3. Versatility: The slope-intercept form allows easy identification of key properties such as slope and intercepts, making it invaluable for understanding and analyzing linear relationships.

## Solved Examples

Example 1. Find the equation of a line passing through the point $$(2, 4)$$ with a slope of $$3$$.

Solution:

Given the point $$(2, 4)$$ and the slope $$m = 3$$, we can use the slope-intercept form $$y = mx + b$$.

Substituting the given values, we get:

$$4 = 3(2) + b$$

$$4 = 6 + b$$

$$b = 4 - 6$$

$$b = -2$$

Therefore, the equation of the line is $$y = 3x - 2$$.

Example 2. Determine the equation of a line with a slope of $$-\frac{1}{2}$$ passing through the point $$(5, 3)$$.

Solution:

Given the slope $$m = -\frac{1}{2}$$ and the point $$(5, 3)$$, we use the slope-intercept form $$y = mx + b$$.

Substituting the given values:

$$3 = -\frac{1}{2}(5) + b$$

$$3 = -\frac{5}{2} + b$$

$$b = 3 + \frac{5}{2}$$

$$b = \frac{11}{2}$$

Therefore, the equation of the line is $$y = -\frac{1}{2}x + \frac{11}{2}$$.

Example 3. What is the y-intercept of the line with the equation 2y−4x=10x−20?

Solution:

To find the y-intercept of the line with the equation $$2y - 4x = 10x - 20$$, we need to rewrite the equation in the slope-intercept form $$y = mx + b$$.

Given equation: $$2y - 4x = 10x - 20$$

First, let's isolate $$y$$-term to one side of the equation:

$$2y = 4x + 10x - 20$$

$$2y = 14x - 20$$

Next, divide both sides by 2 to solve for $$y$$:

$$y = 7x - 10$$

Now, we have the equation in slope-intercept form, where $$m = 7$$ (the slope) and $$b = -10$$ (the y-intercept).

Therefore, the y-intercept of the line is $$-10$$.

Example 4. What is the equation of the line between (0,10) and (4,20)?

Solution:

To find the equation of the line passing through the points $$(0, 10)$$ and $$(4, 20)$$, we first need to determine the slope ($$m$$) using the formula:

$$m = \frac{{y_2 - y_1}}{{x_2 - x_1}}$$

Given the points $$(0, 10)$$ and $$(4, 20)$$, we can substitute their coordinates into the formula:

$$m = \frac{{20 - 10}}{{4 - 0}}$$

$$m = \frac{{10}}{{4}}$$

$$m = 2.5$$

Now that we have the slope ($$m$$), we can use one of the given points and the slope to find the equation of the line using the point-slope form:

$$y - y_1 = m(x - x_1)$$

Let's use the point $$(0, 10)$$:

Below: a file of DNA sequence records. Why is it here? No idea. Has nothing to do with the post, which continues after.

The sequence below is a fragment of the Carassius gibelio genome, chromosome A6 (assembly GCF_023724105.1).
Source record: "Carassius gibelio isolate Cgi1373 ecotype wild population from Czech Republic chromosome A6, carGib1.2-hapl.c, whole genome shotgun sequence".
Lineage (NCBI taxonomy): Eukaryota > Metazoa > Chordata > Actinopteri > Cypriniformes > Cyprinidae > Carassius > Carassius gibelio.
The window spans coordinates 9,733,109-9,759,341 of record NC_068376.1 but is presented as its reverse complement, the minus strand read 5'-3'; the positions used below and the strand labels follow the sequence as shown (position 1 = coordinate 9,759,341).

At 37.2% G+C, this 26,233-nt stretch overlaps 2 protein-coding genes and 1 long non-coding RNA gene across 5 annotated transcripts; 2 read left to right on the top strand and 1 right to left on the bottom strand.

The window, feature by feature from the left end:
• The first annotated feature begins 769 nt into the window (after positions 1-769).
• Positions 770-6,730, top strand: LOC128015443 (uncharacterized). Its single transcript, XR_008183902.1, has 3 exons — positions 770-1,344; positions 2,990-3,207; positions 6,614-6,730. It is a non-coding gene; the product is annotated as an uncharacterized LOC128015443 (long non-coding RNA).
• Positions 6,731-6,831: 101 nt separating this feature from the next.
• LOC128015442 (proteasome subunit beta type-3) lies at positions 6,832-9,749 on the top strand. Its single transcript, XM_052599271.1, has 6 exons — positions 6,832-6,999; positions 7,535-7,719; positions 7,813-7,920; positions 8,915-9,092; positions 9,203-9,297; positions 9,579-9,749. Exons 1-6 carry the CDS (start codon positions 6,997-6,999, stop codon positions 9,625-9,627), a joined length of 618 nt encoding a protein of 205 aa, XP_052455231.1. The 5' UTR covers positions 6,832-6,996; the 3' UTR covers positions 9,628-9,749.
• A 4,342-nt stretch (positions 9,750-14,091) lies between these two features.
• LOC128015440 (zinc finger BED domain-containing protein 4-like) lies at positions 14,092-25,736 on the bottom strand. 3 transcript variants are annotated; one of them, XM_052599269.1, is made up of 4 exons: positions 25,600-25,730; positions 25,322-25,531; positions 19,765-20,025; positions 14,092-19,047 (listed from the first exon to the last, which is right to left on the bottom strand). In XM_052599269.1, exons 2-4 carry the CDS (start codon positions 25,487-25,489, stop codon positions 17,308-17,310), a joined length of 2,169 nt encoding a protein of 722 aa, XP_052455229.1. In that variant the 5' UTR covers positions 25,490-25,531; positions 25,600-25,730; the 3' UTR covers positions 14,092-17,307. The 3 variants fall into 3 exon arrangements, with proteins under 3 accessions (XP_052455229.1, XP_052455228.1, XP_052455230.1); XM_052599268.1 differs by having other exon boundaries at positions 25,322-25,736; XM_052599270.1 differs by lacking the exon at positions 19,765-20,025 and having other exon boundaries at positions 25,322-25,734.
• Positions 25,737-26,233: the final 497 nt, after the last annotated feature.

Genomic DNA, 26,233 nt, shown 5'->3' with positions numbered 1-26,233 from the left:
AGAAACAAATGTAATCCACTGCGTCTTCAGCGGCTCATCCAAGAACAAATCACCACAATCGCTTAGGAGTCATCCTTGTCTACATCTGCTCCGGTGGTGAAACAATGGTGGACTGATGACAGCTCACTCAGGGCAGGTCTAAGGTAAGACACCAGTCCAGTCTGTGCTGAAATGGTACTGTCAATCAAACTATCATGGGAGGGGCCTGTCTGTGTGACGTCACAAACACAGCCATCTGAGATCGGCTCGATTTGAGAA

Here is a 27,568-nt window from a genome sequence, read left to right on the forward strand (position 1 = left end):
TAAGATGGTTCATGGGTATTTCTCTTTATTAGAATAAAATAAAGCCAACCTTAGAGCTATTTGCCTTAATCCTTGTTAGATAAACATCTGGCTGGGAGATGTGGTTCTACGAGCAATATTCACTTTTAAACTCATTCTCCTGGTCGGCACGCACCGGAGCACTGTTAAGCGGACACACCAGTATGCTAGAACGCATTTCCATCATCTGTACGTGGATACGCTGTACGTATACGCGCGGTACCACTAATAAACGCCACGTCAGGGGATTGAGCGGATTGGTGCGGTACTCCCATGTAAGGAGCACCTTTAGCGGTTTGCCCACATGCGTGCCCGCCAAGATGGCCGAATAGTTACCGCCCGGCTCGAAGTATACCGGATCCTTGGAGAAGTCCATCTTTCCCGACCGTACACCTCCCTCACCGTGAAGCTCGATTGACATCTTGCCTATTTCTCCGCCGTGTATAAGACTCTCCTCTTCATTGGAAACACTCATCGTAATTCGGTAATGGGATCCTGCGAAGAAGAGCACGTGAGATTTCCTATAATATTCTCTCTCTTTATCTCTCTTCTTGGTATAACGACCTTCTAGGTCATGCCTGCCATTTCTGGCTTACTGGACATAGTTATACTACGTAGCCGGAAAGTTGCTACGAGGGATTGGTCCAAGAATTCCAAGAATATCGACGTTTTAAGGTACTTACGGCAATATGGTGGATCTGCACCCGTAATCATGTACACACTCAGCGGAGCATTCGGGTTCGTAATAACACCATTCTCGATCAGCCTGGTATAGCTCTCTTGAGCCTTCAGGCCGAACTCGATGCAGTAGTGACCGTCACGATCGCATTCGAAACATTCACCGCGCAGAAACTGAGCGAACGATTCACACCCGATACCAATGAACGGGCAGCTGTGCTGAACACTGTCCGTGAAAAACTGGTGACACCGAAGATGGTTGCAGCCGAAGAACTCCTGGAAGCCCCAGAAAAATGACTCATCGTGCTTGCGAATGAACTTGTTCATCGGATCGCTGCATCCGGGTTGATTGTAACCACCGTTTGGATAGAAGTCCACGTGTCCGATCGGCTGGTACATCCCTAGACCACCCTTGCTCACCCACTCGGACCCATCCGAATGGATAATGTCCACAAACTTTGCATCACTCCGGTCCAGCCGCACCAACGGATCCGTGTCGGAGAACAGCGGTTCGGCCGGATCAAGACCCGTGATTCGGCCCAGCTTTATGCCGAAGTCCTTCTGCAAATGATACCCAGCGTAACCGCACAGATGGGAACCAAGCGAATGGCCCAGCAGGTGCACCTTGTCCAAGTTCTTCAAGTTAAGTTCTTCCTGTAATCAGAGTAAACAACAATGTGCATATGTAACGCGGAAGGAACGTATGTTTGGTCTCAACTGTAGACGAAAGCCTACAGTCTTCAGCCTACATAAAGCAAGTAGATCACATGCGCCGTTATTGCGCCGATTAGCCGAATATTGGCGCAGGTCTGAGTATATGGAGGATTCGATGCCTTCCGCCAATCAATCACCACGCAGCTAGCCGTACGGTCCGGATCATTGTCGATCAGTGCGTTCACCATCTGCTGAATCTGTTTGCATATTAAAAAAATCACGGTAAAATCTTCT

$$y - 10 = 2.5(x - 0)$$

$$y - 10 = 2.5x$$

Now, let's isolate $$y$$ :

$$y = 2.5x + 10$$

Therefore, the equation of the line passing through the points $$(0, 10)$$ and $$(4, 20)$$ is $$y = 2.5x + 10$$.

Example 5. Rewrite the equation in slope-intercept form: 2/3y=1/2x+3

Solution:

To rewrite the equation $$\frac{2}{3}y = \frac{1}{2}x + 3$$ in slope-intercept form $$y = mx + b$$, we need to isolate $$y$$ on one side of the equation.

Given equation: $$\frac{2}{3}y = \frac{1}{2}x + 3$$

First, let's isolate $$y$$ by multiplying both sides by $$\frac{3}{2}$$ to get rid of the fraction:

$$\frac{2}{3}y \times \frac{3}{2} = \frac{1}{2}x \times \frac{3}{2} + 3 \times \frac{3}{2}$$

$$y = \frac{3}{4}x + \frac{9}{2}$$

Now, we have the equation in slope-intercept form, where $$m = \frac{3}{4}$$ (the slope) and $$b = \frac{9}{2}$$ (the y-intercept).

Therefore, the equation in slope-intercept form is:

$$y = \frac{3}{4}x + \frac{9}{2}$$

## Practice Problems

Q1. What is the equation of a line with a slope of $$2$$ passing through the point $$(3, 7)$$?

1. $$y = 2x + 1$$
2. $$y = 2x - 1$$
3. $$y = 2x + 3$$
4.  $$y = 2x - 3$$

Q2. Select the equation of a line with a slope of $$-\frac{3}{4}$$ passing through the point $$(6, 2)$$.

1.  $$y = -\frac{3}{4}x + 8$$
2.  $$y = -\frac{3}{4}x + \frac{13}{2}$$
3.  $$y = -\frac{4}{3}x + \frac{13}{2}$$
4.  $$y = -\frac{4}{3}x + 8$$

Q3. Write the equation $$3x - 6y = 10$$ in slope-intercept form.

1.  $$y = \frac{1}{2}x - \frac{5}{3}$$
2.  $$y = \frac{1}{2}x + \frac{5}{3}$$
3.  $$y = -\frac{1}{2}x - \frac{5}{3}$$
4.  $$y = -\frac{1}{2}x + \frac{5}{3}$$

Q4. Identify the equation given in slope-intercept form from the following choices:

1. $$x = \frac{1}{4}y - 2$$
2. $$y = 4x + 2$$
3. $$4x - y + 2 = 0$$
4. $$4x - y = -2$$

Q5. Rewrite the equation $$2 + 4y = 3x + 10$$ in slope-intercept form.

1.  $$y = \frac{3}{4}x + 2$$
2. $$y = \frac{3}{4}x - \frac{1}{2}$$
3. $$y = \frac{3}{4}x + \frac{5}{2}$$
4. $$y = \frac{3}{4}x - \frac{5}{2}$$

Q1. What is the slope-intercept form of a linear equation?

Answer: The slope-intercept form of a linear equation is $$y = mx + b$$, where $$m$$ represents the slope of the line and $$b$$ represents the y-intercept.

Q2. How do you find the slope-intercept form of a line given its slope and a point?

Answer: You can use the formula $$y = mx + b$$, where $$m$$ is the slope and $$b$$ is the y-intercept. Substitute the values of the slope and the given point to find the equation of the line.

Q3. What information does the slope-intercept form provide about a line?

Answer: The slope-intercept form allows you to easily identify the slope of the line, which represents its steepness and direction, as well as the y-intercept, which indicates where the line intersects the y-axis.

Q4. Can a line have a negative slope in the slope-intercept form?

Answer: Yes, a line can have a negative slope. In the slope-intercept form, if $$m$$ is negative, the line slopes downward from left to right.

Q5. How does the slope-intercept form simplify graphing linear equations?

Answer: The slope-intercept form directly provides the slope and y-intercept of the line, making it straightforward to plot the line on a graph without needing to calculate additional points.